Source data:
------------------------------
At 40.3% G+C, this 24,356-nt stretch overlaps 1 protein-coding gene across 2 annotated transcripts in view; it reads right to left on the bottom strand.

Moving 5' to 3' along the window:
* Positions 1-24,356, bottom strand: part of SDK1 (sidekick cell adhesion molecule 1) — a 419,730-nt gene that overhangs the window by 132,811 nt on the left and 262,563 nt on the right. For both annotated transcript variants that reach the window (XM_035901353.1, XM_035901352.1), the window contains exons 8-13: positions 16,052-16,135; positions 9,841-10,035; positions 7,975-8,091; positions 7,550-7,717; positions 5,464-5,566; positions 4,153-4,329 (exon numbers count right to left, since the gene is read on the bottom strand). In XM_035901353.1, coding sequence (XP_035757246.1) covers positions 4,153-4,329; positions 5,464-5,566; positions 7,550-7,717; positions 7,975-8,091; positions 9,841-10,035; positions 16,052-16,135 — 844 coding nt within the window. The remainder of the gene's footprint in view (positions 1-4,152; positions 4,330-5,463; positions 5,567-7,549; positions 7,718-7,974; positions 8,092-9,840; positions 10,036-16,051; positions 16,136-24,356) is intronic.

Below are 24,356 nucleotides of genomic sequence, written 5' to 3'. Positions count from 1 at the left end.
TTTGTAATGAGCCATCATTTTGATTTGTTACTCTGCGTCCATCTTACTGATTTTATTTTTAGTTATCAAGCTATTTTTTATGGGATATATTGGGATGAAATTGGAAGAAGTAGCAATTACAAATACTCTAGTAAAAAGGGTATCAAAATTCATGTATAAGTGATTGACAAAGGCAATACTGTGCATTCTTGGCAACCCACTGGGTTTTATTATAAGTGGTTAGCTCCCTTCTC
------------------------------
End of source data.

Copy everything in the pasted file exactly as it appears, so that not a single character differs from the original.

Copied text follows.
At 40.3% G+C, this 24,356-nt stretch overlaps 1 protein-coding gene across 2 annotated transcripts in view; it reads right to left on the bottom strand.

Moving 5' to 3' along the window:
* Positions 1-24,356, bottom strand: part of SDK1 (sidekick cell adhesion molecule 1) — a 419,730-nt gene that overhangs the window by 132,811 nt on the left and 262,563 nt on the right. For both annotated transcript variants that reach the window (XM_035901353.1, XM_035901352.1), the window contains exons 8-13: positions 16,052-16,135; positions 9,841-10,035; positions 7,975-8,091; positions 7,550-7,717; positions 5,464-5,566; positions 4,153-4,329 (exon numbers count right to left, since the gene is read on the bottom strand). In XM_035901353.1, coding sequence (XP_035757246.1) covers positions 4,153-4,329; positions 5,464-5,566; positions 7,550-7,717; positions 7,975-8,091; positions 9,841-10,035; positions 16,052-16,135 — 844 coding nt within the window. The remainder of the gene's footprint in view (positions 1-4,152; positions 4,330-5,463; positions 5,567-7,549; positions 7,718-7,974; positions 8,092-9,840; positions 10,036-16,051; positions 16,136-24,356) is intronic.

Below are 24,356 nucleotides of genomic sequence, written 5' to 3'. Positions count from 1 at the left end.
TTTGTAATGAGCCATCATTTTGATTTGTTACTCTGCGTCCATCTTACTGATTTTATTTTTAGTTATCAAGCTATTTTTTATGGGATATATTGGGATGAAATTGGAAGAAGTAGCAATTACAAATACTCTAGTAAAAAGGGTATCAAAATTCATGTATAAGTGATTGACAAAGGCAATACTGTGCATTCTTGGCAACCCACTGGGTTTTATTATAAGTGGTTAGCTCCCTTCTC